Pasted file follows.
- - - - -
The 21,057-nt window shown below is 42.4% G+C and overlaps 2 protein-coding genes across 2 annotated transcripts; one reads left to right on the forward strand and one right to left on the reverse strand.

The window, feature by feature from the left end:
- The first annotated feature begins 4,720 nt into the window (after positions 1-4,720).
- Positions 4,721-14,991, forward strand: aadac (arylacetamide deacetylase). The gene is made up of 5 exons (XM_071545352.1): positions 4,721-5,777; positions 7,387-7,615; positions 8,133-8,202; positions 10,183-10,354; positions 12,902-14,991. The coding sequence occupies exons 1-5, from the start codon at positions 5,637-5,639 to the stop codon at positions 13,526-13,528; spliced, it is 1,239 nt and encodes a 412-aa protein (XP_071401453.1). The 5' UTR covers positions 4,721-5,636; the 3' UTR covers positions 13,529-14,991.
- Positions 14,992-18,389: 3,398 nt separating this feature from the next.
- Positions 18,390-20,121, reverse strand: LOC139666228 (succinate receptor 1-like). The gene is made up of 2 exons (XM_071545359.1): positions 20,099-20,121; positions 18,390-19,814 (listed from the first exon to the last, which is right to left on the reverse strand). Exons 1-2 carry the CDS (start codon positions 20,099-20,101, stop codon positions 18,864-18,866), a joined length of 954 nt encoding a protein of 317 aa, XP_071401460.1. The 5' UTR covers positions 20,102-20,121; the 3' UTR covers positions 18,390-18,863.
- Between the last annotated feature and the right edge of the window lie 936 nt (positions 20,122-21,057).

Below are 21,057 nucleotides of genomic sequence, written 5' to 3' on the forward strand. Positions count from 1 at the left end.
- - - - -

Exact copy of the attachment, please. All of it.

The 21,057-nt window shown below is 42.4% G+C and overlaps 2 protein-coding genes across 2 annotated transcripts; one reads left to right on the forward strand and one right to left on the reverse strand.

The window, feature by feature from the left end:
- The first annotated feature begins 4,720 nt into the window (after positions 1-4,720).
- Positions 4,721-14,991, forward strand: aadac (arylacetamide deacetylase). The gene is made up of 5 exons (XM_071545352.1): positions 4,721-5,777; positions 7,387-7,615; positions 8,133-8,202; positions 10,183-10,354; positions 12,902-14,991. The coding sequence occupies exons 1-5, from the start codon at positions 5,637-5,639 to the stop codon at positions 13,526-13,528; spliced, it is 1,239 nt and encodes a 412-aa protein (XP_071401453.1). The 5' UTR covers positions 4,721-5,636; the 3' UTR covers positions 13,529-14,991.
- Positions 14,992-18,389: 3,398 nt separating this feature from the next.
- Positions 18,390-20,121, reverse strand: LOC139666228 (succinate receptor 1-like). The gene is made up of 2 exons (XM_071545359.1): positions 20,099-20,121; positions 18,390-19,814 (listed from the first exon to the last, which is right to left on the reverse strand). Exons 1-2 carry the CDS (start codon positions 20,099-20,101, stop codon positions 18,864-18,866), a joined length of 954 nt encoding a protein of 317 aa, XP_071401460.1. The 5' UTR covers positions 20,102-20,121; the 3' UTR covers positions 18,390-18,863.
- Between the last annotated feature and the right edge of the window lie 936 nt (positions 20,122-21,057).

Below are 21,057 nucleotides of genomic sequence, written 5' to 3' on the forward strand. Positions count from 1 at the left end.